The G8 leaders line up for a commemorative photo in front of Cologne Cathedral. Prime Minister Obuchi is second from the left.
The G8 leaders attend a working dinner in the Roman-Germanic Museum.
Russian President Boris Yeltsin (left foreground) takes part in the G8's third working session, in the Ludwig Museum.
Prime Minister Obuchi addresses the press conference following the Summit.
Prime Minister Obuchi and Russian President Yeltsin hold a hurriedly arranged meeting during the Summit.
After attending the Cologne Summit Prime Minister Keizo Obuchi visited London, where he met with British Prime Minister Tony Blair at 10 Downing Street. The two leaders exchanged views on bilateral economic relations, the promotion of bilateral personal exchange, the building of global cooperation, and other topics. Prime Minister Blair expressed his support for Japan's becoming a permanent member of the United Nations Security Council. The two leaders agreed to cooperate to strengthen United Nations conflict-prevention functions in the light of the Kosovo crisis.
After visiting London on June 21 Prime Minister Keizo Obuchi traveled to Reykjavik, Iceland, where he met with the leaders of five Nordic nations. At a press conference following the meeting they announced a joint document outlining issues that needed to be addressed in the leadup to the twenty-first century. The document articulated the leaders' shared view of the need to make the twenty-first century a century of people-centered society and expressed their intention to strengthen dialogue and cooperation in three key areas: resolution of regional and ethnic conflicts in Kosovo and elsewhere, contribution to the peace and prosperity of the international community, and creation of a people-centered society.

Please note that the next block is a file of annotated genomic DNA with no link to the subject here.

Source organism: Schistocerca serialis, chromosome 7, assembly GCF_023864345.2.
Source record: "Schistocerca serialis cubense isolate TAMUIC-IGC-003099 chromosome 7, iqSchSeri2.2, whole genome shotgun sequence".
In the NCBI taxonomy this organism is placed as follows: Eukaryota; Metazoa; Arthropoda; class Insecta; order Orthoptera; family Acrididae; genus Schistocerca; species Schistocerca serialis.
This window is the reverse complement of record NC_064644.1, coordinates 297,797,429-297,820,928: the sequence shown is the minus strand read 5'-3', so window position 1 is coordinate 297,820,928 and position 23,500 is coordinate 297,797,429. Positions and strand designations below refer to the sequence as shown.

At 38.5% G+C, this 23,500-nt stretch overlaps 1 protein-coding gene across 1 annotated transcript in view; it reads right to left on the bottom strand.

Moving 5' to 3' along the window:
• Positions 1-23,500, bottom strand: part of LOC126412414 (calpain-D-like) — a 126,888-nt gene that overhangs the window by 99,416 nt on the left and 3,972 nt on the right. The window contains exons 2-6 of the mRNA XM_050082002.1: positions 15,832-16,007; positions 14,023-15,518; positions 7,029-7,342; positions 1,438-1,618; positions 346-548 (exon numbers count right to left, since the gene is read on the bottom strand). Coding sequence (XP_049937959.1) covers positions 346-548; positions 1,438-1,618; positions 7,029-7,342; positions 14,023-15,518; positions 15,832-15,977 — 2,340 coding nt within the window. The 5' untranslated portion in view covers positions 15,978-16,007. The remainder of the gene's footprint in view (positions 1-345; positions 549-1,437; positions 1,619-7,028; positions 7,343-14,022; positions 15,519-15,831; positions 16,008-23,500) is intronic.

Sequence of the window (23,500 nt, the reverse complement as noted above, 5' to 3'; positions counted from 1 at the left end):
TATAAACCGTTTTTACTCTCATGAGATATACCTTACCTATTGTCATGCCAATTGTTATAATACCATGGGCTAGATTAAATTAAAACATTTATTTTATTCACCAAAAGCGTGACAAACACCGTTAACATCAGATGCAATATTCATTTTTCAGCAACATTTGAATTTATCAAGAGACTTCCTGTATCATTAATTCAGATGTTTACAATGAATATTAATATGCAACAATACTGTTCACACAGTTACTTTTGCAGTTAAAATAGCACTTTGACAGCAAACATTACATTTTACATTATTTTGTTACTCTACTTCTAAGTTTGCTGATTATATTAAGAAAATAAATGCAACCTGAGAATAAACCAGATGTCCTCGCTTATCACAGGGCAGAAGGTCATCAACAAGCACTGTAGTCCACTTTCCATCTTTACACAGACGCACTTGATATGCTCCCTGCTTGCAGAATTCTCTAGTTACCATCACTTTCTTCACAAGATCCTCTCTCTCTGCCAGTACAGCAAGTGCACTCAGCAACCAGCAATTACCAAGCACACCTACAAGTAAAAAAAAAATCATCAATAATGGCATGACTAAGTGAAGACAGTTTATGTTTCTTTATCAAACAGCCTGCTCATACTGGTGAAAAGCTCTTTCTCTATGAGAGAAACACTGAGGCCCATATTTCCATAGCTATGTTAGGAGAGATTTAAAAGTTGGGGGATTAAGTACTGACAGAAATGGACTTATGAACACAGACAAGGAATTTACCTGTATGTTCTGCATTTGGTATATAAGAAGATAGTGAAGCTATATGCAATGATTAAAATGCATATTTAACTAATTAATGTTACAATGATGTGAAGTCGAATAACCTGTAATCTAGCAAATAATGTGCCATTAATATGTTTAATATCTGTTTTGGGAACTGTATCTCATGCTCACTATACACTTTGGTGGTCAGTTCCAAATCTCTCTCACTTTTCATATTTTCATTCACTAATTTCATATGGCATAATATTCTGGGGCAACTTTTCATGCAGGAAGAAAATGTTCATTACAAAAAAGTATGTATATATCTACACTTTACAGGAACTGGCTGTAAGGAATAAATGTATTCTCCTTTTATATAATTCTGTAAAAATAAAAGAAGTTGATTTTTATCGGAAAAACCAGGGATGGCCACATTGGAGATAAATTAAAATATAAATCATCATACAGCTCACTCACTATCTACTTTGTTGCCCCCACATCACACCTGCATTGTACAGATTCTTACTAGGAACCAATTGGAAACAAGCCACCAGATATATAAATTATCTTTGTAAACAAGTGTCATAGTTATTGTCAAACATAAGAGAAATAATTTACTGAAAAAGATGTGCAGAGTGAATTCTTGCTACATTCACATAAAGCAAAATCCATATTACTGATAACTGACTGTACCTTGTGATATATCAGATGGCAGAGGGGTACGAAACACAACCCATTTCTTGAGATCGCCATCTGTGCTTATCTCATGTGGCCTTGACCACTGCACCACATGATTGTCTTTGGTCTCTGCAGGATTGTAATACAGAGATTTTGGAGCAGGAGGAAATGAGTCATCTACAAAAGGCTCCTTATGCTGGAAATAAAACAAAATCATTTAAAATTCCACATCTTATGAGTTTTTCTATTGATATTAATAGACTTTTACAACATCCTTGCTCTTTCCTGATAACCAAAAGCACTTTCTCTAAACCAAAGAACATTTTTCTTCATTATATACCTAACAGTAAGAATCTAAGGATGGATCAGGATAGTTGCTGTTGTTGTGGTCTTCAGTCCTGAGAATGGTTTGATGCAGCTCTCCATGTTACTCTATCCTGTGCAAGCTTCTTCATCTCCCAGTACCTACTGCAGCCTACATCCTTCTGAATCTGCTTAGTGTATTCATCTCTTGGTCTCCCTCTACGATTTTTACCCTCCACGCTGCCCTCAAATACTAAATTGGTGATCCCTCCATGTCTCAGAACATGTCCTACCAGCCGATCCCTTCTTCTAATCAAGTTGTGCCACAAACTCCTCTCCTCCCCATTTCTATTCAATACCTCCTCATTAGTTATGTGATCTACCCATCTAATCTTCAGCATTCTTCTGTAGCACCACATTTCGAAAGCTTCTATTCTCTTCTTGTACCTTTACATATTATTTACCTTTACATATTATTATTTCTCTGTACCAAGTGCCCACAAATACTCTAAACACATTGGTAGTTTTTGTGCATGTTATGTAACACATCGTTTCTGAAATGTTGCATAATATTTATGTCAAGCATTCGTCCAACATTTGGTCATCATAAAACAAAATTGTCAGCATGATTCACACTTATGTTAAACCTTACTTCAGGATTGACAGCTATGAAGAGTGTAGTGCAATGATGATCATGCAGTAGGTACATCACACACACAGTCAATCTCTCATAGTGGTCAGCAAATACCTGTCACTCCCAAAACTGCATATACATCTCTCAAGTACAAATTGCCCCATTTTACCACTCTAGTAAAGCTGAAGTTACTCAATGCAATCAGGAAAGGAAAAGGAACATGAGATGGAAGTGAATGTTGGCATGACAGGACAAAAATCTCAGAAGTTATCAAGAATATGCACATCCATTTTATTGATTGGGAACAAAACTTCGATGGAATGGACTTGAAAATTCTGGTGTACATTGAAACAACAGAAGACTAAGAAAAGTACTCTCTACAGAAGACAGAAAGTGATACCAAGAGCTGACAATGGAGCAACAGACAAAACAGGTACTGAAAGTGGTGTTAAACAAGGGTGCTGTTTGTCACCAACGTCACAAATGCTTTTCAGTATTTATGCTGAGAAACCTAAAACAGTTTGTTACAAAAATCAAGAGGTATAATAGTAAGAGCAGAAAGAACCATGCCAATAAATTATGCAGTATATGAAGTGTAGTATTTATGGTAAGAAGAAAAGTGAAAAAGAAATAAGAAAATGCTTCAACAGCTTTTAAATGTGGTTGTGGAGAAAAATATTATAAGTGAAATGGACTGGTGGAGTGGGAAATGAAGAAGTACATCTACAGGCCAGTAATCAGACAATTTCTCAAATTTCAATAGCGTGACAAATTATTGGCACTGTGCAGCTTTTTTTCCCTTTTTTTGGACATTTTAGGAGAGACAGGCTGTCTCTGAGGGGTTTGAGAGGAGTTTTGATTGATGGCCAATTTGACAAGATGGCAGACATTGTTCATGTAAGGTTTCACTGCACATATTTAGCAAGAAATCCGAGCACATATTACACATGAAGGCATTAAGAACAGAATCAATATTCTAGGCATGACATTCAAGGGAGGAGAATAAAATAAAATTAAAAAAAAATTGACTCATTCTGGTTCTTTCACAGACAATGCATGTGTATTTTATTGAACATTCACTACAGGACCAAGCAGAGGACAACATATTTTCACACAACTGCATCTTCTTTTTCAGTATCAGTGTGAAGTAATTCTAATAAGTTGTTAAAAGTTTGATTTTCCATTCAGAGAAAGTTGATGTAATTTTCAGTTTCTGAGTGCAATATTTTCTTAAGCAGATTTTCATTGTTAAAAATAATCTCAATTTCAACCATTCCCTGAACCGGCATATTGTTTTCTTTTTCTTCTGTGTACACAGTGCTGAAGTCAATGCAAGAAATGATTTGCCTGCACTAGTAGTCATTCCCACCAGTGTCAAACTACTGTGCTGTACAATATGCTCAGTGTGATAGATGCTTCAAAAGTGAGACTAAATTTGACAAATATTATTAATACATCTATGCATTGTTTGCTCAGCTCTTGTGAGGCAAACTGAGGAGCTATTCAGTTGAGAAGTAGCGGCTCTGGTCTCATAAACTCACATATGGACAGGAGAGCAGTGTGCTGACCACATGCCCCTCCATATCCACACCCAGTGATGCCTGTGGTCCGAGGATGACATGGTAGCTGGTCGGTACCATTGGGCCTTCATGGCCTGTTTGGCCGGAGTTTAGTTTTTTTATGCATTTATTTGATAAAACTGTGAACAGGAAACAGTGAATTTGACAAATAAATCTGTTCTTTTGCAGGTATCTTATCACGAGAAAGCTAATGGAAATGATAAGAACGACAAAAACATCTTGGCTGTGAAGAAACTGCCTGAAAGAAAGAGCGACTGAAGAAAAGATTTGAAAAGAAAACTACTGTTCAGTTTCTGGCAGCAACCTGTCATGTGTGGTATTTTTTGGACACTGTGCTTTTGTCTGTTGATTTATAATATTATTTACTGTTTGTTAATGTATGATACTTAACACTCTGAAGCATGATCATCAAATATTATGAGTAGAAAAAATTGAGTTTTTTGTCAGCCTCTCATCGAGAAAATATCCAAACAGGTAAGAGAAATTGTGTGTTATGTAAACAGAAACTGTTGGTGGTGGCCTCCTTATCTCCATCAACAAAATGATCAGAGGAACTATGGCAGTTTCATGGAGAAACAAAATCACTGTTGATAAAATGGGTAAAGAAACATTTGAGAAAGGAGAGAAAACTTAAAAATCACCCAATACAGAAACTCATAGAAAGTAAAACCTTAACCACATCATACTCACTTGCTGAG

Prime Minister Keizo Obuchi met with Henri Konan Bedié, president of the Republic of Côte d'Ivoire, at the prime minister's official residence. President Bedié expressed his support for Japan's becoming a permanent member of the United Nations Security Council. During his official working visit, which lasted until July 2, President Bedié also made a state call on Their Majesties the Emperor and Empress.
The members of a Japanese team bound for East Timor as part of the United Nations Mission in East Timor (UNAMET) reported to Prime Minister Keizo Obuchi at the prime minister's official residence before their departure. UNAMET was formed to organize and oversee a referendum scheduled for late August to determine the will of the East Timorese in regard to special autonomy within Indonesia.
In accordance with the International Peace Cooperation Law, Japan was contributing six members to UNAMET, three civilian police officers and three liaison officers from the Prime Minister's Office, to advise the Indonesian police and carry out other duties. Some team members were to leave on July 1 and the rest on July 4, and the team was scheduled to return to Japan in early September. The prime minister told the team members, "Your work is an important part of international peace efforts centered on the U.N. We will provide the backup you need so that you can concentrate on your duties without worrying."